Across prime areas of London landlords have historically been motivated only by securing and retaining their tenants. Historically London landlords did not usually seek to reinvent the precious commodity of commercial space they had right under their noses.
It took forward-looking and powerful London landlords in the form of the Portman Estate, Howard de Walden, Cadogan and Grosvenor Estates to reach the conclusion that these prime pockets of London real estate could be so much more than they were.
For example, as recently as ten years ago Mount Street was a mishmash of commercial offices and shops, albeit one with a few established shops. Among those which still exist are Douglas Hayward, tailors, and Allens of Mount Street, one of London’s longest standing butchers. Similarly, in recent times Marylebone High Street, Chiltern Street, Elizabeth Street and Motcombe Street in refined but characterless Belgravia were all uninspiring and dull.
London Landlords and London’s Villages
In recent times, these caretakers of the streets of London set about collaborating with estate agents to craft a strategy to cultivate individual destination ‘villages’ within the city. The mighty London landlords came up with a vision and, over time, set about transforming their areas into desirable, vibrant and independent shopping destinations.
Each area hosted charming well-chosen retailers with their own distinct personality, instead of the standard lacklustre chain shops which had been a stalwart on every street. Quirky and practical retailers, from barbers to greengrocers and butchers, jostle alongside independent delis, cafes and boutiques – adding interest and a buzz to all these upmarket areas.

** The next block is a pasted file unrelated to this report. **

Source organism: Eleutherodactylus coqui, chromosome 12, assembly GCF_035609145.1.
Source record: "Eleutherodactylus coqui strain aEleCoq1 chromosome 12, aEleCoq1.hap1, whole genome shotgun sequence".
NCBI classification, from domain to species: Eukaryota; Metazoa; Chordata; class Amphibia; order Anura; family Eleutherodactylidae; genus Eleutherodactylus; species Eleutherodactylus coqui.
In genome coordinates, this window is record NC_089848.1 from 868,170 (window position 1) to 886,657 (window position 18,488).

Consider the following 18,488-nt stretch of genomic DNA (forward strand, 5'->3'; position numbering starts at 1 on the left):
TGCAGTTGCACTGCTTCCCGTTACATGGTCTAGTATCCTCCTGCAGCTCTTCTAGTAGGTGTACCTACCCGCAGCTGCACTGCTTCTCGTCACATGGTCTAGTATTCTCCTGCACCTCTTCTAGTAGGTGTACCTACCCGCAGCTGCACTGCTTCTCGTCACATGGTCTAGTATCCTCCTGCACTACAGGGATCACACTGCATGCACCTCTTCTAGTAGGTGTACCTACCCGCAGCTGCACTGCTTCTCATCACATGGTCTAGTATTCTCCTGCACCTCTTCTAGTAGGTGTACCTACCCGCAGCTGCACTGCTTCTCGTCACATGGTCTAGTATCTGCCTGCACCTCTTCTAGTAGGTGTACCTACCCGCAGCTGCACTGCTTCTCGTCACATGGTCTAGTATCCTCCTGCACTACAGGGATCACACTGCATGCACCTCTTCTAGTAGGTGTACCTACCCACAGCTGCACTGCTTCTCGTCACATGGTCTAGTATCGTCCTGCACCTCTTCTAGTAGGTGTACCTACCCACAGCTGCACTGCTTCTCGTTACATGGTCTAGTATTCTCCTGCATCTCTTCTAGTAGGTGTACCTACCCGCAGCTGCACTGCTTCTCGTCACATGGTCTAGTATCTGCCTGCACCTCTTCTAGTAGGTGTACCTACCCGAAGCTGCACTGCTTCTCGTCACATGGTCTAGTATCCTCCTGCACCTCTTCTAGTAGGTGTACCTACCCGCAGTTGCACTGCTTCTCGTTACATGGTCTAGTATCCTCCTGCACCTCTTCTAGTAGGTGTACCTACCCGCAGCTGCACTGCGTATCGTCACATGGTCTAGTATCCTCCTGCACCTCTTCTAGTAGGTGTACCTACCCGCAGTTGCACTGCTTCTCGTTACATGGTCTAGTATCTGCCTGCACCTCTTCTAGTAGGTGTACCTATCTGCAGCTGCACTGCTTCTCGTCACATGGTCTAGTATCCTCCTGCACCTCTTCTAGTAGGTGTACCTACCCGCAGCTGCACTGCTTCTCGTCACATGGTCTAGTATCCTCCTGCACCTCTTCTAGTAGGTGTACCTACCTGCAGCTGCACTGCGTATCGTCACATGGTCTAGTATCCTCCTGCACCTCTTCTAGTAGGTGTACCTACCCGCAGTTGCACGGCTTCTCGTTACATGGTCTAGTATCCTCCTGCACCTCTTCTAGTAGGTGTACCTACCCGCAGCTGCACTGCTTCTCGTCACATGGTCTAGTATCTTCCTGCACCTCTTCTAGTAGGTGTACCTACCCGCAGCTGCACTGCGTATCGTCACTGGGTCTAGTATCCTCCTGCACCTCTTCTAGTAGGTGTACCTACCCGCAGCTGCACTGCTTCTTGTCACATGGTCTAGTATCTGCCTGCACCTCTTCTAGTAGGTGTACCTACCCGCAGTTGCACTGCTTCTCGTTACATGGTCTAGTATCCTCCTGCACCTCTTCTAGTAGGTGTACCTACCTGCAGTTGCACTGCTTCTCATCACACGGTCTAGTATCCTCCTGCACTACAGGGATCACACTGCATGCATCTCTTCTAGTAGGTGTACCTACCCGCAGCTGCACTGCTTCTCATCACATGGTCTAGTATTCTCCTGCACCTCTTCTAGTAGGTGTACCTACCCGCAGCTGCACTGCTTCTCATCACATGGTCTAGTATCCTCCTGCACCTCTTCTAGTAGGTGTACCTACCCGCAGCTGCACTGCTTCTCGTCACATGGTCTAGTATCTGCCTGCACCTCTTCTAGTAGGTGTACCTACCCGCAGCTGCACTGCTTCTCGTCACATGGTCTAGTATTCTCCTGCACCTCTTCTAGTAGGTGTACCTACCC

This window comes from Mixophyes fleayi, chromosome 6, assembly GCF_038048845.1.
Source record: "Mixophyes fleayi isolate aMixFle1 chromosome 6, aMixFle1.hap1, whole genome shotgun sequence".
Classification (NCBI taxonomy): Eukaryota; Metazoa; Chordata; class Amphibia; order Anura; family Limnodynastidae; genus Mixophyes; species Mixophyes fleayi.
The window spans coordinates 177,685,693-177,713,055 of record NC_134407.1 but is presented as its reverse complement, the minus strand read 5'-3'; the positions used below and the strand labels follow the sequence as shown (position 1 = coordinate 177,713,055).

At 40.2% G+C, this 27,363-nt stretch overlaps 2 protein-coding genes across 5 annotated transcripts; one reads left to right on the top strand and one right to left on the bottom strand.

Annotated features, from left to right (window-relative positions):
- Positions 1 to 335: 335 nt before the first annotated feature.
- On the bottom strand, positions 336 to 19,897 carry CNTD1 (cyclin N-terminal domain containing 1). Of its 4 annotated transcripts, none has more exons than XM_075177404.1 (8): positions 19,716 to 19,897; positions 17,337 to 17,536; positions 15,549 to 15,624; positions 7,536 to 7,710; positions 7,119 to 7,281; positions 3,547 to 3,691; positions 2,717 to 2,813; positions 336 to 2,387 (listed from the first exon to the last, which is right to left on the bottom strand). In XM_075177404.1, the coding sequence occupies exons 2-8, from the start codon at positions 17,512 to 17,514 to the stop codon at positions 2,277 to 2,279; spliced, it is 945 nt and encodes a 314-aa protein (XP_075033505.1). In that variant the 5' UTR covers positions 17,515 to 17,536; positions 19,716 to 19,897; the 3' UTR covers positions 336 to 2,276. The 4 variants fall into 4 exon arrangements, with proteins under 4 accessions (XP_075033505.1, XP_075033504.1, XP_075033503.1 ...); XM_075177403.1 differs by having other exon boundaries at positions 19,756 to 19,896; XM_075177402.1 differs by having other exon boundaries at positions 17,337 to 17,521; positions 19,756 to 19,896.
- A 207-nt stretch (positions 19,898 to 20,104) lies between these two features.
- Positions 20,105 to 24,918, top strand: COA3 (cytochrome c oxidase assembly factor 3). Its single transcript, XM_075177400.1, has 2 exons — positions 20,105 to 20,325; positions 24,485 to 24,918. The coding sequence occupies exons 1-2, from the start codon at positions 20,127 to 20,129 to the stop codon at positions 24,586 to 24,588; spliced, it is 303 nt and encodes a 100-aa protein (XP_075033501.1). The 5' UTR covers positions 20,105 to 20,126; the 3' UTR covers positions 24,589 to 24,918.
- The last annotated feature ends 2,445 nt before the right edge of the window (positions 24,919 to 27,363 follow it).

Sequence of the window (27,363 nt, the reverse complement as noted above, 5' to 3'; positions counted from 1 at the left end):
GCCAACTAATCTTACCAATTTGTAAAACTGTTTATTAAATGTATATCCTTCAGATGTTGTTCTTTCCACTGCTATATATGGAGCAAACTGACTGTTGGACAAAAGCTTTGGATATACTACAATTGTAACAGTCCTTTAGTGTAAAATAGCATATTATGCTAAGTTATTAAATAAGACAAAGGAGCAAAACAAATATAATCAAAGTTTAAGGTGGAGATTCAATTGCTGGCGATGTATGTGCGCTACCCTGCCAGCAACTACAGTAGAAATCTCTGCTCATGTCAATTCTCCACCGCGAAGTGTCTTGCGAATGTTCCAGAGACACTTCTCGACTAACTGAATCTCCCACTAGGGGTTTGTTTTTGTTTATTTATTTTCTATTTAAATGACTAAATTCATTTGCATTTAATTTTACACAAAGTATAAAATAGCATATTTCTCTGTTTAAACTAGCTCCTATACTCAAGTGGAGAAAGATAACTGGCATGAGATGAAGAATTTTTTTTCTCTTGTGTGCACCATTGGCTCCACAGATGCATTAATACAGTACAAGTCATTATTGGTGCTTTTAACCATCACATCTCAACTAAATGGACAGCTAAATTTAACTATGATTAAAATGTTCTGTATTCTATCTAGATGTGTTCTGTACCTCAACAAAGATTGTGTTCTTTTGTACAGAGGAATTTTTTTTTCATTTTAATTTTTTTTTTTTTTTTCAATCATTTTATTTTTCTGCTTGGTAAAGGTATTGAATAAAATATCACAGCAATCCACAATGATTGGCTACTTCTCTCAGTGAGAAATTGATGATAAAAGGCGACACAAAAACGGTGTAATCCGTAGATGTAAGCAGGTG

The major London landlords ploughed large sums of capital into substantial refurbishments of buildings and road layouts. They knocked down old ugly offices, such as in Pavilion Road off Sloane Street, replacing the 1960’s building with a smart contemporary office structure. In places they replaced paving with fancy cobbled streets to enhance the more traditional village appearance. They also added to the character by creating attractive shop fronts, enhancing the feel of stepping into a thoughtful, pleasing village hub.
The end result has been beneficial not only to visitors and shoppers, but also to local residents. Properties have been boosted in value because the surrounding areas have undergone a transformation; enhancing the sense of community and revitalising the streets. People tend to stay in areas that support their everyday needs and offer a feel-good factor as they go about their daily life.
Where once in Belgravia you could not pop out to a local shop for a pint of milk, today in Motcombe and Elizabeth Street you can find a handy newsagent, a food shop and a host of local retailers less than a stone’s throw from the large elegant houses that line Belgravia’s famous streets.
So today’s Prime Central London is bursting with ‘new villages’ and new life. It just goes to show what a splash of imagination and sound planning by these London landlords has cleverly achieved.
By Simon Barnes of H.Barnes & Co.